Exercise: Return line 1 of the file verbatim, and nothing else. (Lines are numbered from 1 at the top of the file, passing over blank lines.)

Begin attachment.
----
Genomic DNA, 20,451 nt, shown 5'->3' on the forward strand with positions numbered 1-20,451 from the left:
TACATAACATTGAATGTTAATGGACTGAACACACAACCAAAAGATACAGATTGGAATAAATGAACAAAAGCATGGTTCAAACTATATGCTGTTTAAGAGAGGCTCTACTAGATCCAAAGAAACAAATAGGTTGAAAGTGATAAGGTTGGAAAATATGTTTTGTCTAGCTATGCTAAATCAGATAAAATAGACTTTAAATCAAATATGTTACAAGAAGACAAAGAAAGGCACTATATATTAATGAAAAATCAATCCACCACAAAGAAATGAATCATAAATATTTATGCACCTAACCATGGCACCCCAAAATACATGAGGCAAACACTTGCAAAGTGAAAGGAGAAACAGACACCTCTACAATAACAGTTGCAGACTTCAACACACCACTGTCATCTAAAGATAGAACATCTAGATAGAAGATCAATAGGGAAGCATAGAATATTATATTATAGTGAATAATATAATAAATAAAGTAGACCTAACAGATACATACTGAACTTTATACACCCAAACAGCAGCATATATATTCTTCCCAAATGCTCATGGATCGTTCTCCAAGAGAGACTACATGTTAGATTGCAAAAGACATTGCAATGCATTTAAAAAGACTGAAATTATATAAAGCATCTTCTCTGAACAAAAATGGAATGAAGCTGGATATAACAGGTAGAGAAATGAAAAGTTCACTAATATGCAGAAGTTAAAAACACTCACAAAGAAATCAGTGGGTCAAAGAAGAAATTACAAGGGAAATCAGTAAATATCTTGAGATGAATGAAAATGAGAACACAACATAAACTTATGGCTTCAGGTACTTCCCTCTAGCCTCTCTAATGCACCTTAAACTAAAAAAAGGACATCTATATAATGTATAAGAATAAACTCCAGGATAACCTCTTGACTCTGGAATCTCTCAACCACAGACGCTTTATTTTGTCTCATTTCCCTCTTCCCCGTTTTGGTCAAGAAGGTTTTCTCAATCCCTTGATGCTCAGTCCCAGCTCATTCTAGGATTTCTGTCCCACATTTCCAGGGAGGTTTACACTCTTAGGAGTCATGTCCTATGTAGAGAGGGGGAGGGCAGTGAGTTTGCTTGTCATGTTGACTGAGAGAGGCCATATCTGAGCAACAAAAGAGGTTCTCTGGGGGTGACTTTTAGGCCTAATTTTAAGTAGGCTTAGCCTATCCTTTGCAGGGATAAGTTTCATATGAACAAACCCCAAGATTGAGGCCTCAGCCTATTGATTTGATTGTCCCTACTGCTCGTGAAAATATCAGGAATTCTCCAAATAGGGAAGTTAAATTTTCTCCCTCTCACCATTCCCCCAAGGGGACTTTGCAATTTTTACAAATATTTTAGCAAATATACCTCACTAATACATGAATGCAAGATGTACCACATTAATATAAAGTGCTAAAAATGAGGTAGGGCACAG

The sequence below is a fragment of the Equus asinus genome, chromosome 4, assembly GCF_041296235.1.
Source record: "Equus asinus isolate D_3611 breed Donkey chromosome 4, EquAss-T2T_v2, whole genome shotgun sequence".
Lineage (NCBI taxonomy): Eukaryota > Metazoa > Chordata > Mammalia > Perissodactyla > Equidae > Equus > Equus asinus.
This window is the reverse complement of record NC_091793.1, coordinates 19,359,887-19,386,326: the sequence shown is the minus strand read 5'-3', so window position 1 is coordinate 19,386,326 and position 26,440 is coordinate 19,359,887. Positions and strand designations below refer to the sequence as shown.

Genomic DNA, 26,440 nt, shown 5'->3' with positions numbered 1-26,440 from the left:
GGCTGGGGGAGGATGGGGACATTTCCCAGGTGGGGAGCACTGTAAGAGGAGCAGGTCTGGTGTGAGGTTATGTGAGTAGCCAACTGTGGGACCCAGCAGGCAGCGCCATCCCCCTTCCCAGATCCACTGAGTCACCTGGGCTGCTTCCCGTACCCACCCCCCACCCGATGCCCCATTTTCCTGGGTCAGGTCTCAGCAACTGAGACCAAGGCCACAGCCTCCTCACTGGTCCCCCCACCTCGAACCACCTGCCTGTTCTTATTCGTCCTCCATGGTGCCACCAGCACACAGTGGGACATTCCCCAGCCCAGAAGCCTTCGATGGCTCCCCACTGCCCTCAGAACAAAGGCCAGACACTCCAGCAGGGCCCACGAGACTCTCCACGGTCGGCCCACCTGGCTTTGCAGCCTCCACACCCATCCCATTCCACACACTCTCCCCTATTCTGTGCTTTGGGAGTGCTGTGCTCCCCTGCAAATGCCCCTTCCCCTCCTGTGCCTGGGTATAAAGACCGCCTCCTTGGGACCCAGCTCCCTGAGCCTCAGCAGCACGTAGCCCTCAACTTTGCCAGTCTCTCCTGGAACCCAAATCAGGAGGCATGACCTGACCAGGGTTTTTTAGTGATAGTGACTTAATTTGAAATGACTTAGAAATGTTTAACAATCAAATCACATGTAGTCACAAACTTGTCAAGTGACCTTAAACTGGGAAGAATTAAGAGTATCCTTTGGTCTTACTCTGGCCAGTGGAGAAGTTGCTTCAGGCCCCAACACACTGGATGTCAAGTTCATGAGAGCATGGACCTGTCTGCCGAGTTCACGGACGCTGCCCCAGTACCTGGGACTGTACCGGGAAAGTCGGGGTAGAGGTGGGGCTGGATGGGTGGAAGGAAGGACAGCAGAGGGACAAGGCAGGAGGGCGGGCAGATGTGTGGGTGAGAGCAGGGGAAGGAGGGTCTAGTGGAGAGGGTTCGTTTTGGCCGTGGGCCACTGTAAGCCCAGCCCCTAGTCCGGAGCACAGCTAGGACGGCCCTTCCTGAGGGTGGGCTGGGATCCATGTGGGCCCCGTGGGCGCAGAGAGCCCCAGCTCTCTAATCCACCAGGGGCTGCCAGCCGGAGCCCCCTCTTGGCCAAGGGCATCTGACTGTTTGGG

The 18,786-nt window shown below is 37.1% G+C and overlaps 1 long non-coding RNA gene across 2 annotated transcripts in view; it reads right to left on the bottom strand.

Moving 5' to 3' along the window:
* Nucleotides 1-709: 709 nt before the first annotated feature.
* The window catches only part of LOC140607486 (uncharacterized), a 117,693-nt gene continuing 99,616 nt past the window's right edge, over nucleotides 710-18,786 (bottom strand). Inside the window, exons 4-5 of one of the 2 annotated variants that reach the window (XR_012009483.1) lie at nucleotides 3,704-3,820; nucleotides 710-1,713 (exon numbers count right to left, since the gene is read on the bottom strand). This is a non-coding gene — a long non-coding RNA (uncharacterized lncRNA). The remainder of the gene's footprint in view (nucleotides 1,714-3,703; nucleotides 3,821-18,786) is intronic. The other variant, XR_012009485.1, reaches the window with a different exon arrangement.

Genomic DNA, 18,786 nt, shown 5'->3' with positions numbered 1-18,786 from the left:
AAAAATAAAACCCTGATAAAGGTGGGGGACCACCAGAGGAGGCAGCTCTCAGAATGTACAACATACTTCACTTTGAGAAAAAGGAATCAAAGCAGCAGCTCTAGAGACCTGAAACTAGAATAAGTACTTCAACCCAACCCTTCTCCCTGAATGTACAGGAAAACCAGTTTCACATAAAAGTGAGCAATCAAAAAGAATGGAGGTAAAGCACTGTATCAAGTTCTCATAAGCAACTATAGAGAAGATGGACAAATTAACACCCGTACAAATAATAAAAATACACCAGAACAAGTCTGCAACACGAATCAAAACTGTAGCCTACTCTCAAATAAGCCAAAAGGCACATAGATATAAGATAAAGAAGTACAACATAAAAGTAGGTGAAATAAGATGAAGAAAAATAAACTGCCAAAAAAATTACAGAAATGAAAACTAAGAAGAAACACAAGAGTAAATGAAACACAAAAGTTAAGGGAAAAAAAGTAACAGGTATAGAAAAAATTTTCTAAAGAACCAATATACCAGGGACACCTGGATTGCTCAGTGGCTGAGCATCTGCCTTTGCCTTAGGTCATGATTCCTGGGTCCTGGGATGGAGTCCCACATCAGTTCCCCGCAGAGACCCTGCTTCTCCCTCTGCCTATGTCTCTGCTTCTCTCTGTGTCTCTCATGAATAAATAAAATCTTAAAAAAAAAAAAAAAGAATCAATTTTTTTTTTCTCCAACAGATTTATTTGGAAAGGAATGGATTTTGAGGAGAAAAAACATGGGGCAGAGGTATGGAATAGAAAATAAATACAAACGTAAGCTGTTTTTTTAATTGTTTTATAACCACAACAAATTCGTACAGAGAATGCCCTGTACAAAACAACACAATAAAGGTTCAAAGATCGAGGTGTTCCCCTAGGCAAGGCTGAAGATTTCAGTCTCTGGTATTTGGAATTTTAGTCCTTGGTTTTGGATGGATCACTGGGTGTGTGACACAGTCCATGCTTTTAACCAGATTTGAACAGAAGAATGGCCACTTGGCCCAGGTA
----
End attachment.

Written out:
Genomic DNA, 20,451 nt, shown 5'->3' on the forward strand with positions numbered 1-20,451 from the left: